TIPPECANOE COUNTY, Ind. (WLFI) - A bill aiming to help our criminal justice system inspired by Tippecanoe County will become law Governor Eric Holcomb signed the High Tech Crime Unit Bill in April.
As we previously reported, people trained with the units take electronic devices and process them for evidence in a crime. There are currently only a few units that every prosecutor's office in the state relies on: Tippecanoe County, St. Joseph County and the Indiana State Police units.
This new law provides $3 million in state funding for 10 civilian-based HTCU's to be established across the state.
The bill passed with only one vote against it in both the house and senate. Prosecutor Patrick Harrington, who went to the statehouse to advocate for the bill to lawmakers, said the vote outcome shows its strength.
"This is not only a major piece of legislation to enhance the criminal justice system, but it also partners with education," he said.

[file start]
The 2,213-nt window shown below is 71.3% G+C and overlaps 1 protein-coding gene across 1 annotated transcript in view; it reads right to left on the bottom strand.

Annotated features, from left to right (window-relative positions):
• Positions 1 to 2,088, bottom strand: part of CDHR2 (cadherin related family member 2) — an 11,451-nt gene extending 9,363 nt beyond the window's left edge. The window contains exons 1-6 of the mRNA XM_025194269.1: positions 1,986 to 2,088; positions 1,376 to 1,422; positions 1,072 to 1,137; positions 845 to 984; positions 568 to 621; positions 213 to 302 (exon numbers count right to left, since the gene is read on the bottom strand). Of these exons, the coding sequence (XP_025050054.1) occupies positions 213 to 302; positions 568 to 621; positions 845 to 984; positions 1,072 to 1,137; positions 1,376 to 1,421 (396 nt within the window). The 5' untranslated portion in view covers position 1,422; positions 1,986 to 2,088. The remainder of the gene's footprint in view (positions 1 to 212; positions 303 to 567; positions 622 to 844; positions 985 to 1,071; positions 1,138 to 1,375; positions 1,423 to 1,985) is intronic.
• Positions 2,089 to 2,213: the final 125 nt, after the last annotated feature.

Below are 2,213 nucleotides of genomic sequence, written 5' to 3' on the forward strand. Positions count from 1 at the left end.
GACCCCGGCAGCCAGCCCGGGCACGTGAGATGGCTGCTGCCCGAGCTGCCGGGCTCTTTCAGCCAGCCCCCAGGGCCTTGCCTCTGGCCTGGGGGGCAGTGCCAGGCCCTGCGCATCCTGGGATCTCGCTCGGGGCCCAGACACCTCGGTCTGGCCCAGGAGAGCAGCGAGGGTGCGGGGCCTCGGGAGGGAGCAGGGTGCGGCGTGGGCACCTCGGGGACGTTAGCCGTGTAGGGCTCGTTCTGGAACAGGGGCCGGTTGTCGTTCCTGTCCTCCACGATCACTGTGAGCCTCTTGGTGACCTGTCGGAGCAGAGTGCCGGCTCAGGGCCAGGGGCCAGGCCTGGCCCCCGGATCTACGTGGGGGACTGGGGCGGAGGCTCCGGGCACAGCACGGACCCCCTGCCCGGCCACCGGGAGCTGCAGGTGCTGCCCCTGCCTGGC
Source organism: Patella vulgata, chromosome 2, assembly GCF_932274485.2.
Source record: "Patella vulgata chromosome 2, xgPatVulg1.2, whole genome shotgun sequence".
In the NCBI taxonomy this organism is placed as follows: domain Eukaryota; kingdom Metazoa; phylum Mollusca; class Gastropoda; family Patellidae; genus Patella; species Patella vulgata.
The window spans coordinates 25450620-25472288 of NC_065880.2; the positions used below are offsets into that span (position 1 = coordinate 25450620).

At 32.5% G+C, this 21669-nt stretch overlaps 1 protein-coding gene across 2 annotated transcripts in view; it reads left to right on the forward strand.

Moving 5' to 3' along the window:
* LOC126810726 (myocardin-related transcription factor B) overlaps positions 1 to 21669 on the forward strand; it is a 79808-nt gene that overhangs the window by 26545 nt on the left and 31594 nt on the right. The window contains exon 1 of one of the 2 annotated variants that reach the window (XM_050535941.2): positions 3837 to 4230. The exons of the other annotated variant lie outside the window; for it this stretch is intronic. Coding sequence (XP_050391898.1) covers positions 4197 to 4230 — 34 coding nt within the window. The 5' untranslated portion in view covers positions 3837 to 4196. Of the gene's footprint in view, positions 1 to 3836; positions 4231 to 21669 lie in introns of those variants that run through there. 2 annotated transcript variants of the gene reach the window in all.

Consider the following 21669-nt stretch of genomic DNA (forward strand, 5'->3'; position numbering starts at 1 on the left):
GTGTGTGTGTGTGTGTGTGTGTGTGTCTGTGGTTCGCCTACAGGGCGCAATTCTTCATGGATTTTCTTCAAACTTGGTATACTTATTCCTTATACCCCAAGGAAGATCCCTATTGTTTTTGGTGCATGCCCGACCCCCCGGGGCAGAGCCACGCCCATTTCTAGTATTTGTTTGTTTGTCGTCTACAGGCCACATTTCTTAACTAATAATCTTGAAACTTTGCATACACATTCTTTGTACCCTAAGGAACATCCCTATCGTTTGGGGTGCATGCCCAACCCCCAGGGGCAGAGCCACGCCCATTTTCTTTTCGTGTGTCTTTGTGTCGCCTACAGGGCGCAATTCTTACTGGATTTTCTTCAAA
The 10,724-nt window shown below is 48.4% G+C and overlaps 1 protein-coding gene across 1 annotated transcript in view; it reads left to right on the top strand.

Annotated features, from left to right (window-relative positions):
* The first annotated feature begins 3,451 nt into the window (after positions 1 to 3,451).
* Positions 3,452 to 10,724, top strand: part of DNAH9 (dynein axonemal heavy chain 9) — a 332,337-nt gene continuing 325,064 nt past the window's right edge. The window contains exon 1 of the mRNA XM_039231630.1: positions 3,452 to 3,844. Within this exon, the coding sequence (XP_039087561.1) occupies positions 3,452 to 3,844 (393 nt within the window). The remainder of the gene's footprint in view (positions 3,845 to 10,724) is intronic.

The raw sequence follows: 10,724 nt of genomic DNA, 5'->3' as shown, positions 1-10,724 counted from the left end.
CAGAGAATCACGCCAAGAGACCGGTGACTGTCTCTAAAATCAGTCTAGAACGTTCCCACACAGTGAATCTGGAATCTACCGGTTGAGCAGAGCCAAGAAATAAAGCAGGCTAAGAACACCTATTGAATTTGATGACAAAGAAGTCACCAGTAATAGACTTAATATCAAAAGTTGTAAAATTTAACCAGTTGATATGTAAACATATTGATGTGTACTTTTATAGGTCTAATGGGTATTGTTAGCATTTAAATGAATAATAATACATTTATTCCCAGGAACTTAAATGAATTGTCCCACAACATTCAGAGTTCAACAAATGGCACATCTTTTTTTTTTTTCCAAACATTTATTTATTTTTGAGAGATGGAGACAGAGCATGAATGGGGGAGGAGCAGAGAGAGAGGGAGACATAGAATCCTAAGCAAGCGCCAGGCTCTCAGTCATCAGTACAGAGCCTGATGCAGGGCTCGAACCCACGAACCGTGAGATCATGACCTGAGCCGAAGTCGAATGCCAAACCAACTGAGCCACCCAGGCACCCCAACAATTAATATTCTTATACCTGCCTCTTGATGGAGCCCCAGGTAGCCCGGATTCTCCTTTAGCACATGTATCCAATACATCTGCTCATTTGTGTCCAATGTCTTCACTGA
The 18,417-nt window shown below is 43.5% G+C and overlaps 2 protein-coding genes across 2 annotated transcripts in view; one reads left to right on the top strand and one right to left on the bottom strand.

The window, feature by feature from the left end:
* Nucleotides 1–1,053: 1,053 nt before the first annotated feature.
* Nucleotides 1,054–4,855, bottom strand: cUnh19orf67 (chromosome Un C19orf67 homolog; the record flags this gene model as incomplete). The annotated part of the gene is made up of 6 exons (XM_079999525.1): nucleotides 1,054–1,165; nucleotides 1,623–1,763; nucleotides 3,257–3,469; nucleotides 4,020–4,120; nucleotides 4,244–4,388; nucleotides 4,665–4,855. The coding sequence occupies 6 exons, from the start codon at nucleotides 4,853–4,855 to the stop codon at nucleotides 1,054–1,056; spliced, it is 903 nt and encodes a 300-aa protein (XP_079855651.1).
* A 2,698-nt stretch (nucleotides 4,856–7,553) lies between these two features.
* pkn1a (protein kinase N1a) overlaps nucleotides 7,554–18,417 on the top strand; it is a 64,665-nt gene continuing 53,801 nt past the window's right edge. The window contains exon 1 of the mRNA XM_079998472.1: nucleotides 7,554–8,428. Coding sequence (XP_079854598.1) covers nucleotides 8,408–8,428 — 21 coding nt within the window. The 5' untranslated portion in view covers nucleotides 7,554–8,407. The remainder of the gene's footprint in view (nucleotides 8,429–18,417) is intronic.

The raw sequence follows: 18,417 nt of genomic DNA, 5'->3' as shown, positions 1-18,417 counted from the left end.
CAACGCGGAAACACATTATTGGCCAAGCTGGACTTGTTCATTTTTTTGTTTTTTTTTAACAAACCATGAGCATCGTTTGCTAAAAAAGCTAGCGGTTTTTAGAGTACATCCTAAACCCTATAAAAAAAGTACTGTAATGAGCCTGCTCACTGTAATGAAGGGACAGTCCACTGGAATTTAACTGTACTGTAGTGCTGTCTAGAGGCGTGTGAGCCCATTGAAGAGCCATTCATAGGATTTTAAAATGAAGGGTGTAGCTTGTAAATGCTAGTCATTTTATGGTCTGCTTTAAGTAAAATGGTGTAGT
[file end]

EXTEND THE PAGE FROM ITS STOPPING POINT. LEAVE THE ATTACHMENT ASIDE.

The goal is to link these units with universities around the state so students get hands on, real world experience in processing evidence. Harrington said he's proud of the county's previous and continued contribution to High Tech Crime Units.
"Our supervisor Sean Leshney is one of the ones being tapped by the Indiana Prosecuting Attorneys Council, along with some others from St. Joseph County, to basically draft the models," he said.
There will be one unit per congressional district. The bill goes into effect on July 1st.